Acquisition Reform: Issue Revisited
Research rept. Aug 1992-Apr 1993
INDUSTRIAL COLL OF THE ARMED FORCES WASHINGTON DC
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The US acquisition process is an evolution of numerous attempts to centralize, simplify, and stabilize. This evolution began with the National Security Act of 1947, which served to centralize civilian control of the military apparatus, but invariably has run into an impossible mix of special interests and competing objectives, defying effective change. Yet broad indicators of health suggest a system thats improving in terms of cost growth, schedule slip and performance shortfall. This apparent contradiction becomes understandable when the political context is examined. While Congress exercises its constitutionally legitimate role, even if the degree is debatable, their iron control of the pursestrings makes the creation of a centralized acquisition agency unwise. European models of a centralized agency have not proven superior and US industrys experience has compelled them to move away from centralization. The answer to improving our acquisition system lies not in creating more bureaucratic congestion, but in simplifying lines of control. Retain the principle of centralized control within OSD and decentralized execution within the services as directed since 1947, but change its practice to putting trust in those given responsibility and holding them accountable. This simple management principle will work if the political will is likewise forthcoming. OSD must control but let the services manage. Congress must fight the urge to manage every aspect of DOD. They should also follow the simple management principle or the long turbulent history of acquisition reform will continue without real change.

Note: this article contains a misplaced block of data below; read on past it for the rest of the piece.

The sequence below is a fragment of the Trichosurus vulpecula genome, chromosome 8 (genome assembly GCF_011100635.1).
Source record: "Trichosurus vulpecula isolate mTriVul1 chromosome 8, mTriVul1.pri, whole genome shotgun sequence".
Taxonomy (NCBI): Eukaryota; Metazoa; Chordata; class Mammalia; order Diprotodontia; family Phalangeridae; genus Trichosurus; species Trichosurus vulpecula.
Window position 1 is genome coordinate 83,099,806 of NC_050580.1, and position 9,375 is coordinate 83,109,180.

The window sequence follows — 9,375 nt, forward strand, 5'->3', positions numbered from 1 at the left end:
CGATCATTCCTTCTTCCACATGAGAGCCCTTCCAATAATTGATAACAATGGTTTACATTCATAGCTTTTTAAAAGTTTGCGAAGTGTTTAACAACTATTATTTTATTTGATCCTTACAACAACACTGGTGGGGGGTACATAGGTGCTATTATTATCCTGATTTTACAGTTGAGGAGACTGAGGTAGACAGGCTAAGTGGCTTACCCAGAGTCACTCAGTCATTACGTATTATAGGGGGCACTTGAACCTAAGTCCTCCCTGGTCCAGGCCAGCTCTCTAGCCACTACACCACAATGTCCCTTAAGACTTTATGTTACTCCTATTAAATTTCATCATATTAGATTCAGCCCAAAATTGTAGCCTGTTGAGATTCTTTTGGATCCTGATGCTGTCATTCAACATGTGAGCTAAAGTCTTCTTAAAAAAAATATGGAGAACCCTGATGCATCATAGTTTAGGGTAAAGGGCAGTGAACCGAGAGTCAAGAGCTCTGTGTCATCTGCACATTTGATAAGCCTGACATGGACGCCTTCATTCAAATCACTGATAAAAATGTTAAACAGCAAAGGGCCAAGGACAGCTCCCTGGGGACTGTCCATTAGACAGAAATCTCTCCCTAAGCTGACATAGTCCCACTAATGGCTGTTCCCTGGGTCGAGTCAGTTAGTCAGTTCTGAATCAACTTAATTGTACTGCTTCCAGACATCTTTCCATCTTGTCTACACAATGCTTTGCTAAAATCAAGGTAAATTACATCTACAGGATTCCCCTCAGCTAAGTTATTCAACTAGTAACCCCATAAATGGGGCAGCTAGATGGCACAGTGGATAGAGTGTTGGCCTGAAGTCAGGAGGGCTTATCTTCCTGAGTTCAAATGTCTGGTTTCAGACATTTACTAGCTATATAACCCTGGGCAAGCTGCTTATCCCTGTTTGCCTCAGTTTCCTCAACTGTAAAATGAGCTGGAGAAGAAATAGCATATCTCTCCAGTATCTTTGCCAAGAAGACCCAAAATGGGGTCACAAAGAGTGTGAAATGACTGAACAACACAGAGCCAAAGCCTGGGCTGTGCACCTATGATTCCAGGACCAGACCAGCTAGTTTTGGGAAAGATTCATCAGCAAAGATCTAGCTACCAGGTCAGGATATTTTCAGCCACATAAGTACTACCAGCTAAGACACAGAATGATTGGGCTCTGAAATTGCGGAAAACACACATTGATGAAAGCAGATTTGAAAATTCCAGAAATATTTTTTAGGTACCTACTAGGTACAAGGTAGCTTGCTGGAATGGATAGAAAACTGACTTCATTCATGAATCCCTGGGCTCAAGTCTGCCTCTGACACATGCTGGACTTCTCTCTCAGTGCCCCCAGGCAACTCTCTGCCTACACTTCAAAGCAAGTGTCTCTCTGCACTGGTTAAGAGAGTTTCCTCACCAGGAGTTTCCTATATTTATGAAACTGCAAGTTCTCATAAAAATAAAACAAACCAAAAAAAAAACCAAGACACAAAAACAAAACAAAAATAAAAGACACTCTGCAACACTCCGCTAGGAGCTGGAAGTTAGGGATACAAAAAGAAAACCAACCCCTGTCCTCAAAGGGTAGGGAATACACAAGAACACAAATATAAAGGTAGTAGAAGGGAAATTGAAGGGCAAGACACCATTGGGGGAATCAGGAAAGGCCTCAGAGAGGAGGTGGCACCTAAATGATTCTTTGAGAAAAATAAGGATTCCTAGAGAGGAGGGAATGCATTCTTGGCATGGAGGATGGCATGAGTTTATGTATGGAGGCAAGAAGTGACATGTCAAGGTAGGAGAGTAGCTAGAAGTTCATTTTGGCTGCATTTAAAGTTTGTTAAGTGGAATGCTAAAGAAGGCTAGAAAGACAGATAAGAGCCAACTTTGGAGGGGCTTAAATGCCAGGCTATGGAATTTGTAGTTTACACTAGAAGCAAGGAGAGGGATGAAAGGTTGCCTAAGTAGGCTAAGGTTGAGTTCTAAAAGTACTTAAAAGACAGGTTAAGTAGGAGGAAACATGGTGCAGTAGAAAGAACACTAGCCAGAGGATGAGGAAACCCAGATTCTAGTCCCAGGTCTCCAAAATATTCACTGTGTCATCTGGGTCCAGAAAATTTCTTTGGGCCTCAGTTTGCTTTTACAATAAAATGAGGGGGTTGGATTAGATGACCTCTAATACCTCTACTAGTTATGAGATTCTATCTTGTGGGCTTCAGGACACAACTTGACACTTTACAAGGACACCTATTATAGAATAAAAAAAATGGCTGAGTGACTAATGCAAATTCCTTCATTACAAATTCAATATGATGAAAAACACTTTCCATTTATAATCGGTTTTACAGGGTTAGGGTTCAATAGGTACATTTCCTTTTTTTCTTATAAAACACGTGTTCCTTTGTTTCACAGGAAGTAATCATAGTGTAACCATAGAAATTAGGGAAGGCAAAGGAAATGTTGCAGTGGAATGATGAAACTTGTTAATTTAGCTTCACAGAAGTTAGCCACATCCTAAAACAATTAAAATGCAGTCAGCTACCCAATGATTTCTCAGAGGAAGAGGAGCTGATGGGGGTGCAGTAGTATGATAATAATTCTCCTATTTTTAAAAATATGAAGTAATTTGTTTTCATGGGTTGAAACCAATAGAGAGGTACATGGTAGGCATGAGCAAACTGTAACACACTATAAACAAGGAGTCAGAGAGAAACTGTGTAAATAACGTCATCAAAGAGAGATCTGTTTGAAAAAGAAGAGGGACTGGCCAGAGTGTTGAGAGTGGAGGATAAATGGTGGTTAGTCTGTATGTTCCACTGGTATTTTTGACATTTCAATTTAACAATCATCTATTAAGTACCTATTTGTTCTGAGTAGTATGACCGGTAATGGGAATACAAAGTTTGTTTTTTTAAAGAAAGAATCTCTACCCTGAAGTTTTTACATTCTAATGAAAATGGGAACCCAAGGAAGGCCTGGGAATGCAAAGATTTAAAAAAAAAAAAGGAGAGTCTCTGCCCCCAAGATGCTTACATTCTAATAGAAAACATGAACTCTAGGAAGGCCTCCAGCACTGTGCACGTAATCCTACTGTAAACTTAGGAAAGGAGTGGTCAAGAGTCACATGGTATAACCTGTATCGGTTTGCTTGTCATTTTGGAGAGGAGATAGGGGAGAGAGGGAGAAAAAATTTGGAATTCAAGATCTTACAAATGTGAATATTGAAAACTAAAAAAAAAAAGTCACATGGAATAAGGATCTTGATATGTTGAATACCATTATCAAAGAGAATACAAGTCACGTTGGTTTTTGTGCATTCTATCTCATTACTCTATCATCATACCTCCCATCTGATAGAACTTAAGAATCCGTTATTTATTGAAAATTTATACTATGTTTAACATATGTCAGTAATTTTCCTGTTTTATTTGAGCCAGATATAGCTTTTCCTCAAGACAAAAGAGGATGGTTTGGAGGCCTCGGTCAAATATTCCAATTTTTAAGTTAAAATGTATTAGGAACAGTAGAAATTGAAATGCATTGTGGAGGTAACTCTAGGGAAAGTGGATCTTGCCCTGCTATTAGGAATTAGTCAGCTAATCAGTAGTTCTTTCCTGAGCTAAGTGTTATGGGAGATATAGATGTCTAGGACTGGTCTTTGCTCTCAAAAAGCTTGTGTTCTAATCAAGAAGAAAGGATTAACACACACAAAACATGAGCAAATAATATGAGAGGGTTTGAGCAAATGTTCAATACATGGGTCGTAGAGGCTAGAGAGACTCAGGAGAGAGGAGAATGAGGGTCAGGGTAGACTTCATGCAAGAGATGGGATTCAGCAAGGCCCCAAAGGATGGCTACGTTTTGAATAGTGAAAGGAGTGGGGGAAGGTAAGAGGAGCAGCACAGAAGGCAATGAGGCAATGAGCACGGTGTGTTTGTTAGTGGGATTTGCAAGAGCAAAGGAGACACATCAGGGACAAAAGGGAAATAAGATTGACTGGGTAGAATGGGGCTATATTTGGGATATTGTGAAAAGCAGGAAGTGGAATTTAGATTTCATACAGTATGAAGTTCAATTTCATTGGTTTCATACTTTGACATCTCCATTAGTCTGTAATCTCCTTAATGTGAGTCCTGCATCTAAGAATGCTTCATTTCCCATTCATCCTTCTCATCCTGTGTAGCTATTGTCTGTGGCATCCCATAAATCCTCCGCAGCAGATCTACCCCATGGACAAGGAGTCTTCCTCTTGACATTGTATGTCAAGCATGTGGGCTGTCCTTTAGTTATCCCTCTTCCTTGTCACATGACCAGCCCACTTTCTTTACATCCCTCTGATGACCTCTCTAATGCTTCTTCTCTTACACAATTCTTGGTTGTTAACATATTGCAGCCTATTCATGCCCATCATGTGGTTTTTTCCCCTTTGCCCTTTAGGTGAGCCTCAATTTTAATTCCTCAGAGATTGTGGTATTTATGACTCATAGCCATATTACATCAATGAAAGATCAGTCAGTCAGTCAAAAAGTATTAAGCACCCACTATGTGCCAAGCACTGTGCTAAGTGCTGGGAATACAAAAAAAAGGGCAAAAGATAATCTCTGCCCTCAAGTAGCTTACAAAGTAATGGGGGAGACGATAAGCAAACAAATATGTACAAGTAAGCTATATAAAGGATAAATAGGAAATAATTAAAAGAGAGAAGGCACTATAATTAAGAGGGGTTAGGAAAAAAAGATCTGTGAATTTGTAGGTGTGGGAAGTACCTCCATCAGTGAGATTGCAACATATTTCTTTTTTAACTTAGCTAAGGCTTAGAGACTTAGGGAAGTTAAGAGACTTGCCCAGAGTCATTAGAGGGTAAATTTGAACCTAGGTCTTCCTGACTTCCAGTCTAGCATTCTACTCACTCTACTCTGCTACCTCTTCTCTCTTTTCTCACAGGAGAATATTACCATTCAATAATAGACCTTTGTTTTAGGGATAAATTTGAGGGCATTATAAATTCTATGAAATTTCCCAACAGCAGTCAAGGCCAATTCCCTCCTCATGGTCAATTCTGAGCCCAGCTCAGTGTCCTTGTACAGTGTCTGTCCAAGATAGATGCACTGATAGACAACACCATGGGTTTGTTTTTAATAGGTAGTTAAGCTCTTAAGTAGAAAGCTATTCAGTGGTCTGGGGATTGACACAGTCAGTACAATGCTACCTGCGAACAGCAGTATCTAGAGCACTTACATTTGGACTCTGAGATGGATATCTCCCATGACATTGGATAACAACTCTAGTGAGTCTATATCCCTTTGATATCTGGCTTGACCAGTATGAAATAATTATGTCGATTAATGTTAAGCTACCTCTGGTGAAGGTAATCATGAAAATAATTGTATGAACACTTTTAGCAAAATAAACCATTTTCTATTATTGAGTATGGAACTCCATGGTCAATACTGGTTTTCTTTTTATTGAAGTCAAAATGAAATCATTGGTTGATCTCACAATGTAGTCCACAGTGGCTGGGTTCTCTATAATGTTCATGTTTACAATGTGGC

- Logistics, Military Facilities and Supplies